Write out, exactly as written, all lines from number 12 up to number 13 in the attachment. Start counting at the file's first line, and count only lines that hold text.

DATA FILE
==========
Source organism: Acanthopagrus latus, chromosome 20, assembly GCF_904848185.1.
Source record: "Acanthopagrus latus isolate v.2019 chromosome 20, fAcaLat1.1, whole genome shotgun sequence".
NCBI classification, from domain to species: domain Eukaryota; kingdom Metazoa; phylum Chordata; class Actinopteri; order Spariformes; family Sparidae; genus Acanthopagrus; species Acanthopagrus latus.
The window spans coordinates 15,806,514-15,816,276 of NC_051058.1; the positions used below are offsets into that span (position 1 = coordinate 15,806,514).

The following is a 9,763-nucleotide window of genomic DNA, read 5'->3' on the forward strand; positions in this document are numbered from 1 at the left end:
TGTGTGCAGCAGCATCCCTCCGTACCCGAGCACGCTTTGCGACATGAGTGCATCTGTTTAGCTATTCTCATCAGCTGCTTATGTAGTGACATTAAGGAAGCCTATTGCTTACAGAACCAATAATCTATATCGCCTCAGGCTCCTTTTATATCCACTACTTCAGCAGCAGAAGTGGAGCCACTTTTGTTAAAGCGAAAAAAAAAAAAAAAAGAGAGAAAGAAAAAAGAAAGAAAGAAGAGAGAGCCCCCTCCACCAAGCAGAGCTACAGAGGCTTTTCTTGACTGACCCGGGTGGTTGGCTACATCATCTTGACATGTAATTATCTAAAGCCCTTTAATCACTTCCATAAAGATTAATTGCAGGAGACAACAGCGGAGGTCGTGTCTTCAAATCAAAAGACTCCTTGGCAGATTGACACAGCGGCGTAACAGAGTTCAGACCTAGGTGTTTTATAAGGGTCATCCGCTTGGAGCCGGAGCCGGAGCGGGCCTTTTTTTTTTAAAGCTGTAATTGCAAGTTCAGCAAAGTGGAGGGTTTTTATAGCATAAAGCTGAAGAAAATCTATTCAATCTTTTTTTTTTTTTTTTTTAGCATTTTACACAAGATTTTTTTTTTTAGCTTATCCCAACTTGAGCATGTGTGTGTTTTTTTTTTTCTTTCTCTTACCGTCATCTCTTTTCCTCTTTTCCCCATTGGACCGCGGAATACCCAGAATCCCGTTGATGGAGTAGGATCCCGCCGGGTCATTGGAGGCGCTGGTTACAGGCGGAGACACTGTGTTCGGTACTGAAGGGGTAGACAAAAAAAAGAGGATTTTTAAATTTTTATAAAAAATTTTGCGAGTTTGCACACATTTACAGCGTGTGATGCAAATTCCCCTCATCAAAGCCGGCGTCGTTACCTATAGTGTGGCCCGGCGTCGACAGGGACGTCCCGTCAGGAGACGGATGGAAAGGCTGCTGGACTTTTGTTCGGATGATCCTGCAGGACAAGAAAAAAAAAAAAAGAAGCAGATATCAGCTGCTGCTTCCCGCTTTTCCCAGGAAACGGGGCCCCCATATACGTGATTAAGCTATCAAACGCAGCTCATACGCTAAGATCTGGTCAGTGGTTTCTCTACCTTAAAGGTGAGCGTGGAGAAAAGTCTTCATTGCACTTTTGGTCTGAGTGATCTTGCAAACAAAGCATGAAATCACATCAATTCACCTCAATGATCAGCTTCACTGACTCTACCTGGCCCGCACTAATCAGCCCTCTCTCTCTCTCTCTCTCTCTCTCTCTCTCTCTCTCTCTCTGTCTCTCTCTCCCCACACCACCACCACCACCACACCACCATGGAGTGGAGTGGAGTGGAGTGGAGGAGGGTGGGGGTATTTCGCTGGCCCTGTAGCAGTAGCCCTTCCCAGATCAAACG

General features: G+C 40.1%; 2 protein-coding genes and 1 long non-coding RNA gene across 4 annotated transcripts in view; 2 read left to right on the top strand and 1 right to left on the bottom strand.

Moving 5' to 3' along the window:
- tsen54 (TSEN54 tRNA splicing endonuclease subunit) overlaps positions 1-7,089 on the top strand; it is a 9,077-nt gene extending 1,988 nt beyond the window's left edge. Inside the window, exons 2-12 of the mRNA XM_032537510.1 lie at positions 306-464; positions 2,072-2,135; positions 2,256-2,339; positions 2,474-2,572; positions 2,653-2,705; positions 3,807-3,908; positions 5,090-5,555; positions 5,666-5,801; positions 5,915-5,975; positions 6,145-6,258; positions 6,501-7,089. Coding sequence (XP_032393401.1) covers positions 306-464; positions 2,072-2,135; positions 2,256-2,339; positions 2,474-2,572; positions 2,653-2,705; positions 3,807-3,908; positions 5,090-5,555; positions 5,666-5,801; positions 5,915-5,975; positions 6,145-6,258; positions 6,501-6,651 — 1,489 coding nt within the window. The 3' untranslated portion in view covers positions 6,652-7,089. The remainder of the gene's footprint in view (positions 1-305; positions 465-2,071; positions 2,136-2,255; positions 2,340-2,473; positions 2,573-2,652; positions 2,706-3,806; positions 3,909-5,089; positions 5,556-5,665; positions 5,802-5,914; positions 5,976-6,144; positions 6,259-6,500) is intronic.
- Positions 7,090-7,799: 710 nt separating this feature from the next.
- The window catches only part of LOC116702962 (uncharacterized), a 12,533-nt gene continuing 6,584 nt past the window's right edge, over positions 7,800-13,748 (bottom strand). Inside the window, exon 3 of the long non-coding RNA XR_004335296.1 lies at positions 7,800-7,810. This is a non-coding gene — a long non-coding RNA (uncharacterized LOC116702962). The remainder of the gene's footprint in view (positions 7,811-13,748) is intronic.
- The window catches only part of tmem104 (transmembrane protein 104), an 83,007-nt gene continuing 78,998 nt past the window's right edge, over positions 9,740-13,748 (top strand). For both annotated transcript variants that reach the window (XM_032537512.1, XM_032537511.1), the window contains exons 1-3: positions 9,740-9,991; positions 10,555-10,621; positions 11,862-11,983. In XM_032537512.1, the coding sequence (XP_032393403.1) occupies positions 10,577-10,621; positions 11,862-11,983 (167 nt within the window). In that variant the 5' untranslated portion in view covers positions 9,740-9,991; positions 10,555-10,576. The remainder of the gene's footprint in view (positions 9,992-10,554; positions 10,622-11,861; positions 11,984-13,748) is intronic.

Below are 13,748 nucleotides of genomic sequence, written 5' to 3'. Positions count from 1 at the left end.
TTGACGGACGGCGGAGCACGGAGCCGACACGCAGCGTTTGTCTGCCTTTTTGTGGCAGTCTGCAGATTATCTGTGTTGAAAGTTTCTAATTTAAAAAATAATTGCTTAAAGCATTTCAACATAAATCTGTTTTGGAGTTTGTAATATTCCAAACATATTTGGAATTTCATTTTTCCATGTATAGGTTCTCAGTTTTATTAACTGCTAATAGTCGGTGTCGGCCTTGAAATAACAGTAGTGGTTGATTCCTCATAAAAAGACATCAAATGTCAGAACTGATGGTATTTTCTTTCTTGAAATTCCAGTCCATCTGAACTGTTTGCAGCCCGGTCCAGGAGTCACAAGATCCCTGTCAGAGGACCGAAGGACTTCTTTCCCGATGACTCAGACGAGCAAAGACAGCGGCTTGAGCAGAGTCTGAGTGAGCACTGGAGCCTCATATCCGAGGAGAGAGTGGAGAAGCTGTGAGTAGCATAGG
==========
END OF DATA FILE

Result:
- The window catches only part of tmem104 (transmembrane protein 104), an 83,007-nt gene continuing 78,998 nt past the window's right edge, over positions 9,740-13,748 (top strand). For both annotated transcript variants that reach the window (XM_032537512.1, XM_032537511.1), the window contains exons 1-3: positions 9,740-9,991; positions 10,555-10,621; positions 11,862-11,983. In XM_032537512.1, the coding sequence (XP_032393403.1) occupies positions 10,577-10,621; positions 11,862-11,983 (167 nt within the window). In that variant the 5' untranslated portion in view covers positions 9,740-9,991; positions 10,555-10,576. The remainder of the gene's footprint in view (positions 9,992-10,554; positions 10,622-11,861; positions 11,984-13,748) is intronic.

Below are 13,748 nucleotides of genomic sequence, written 5' to 3'. Positions count from 1 at the left end.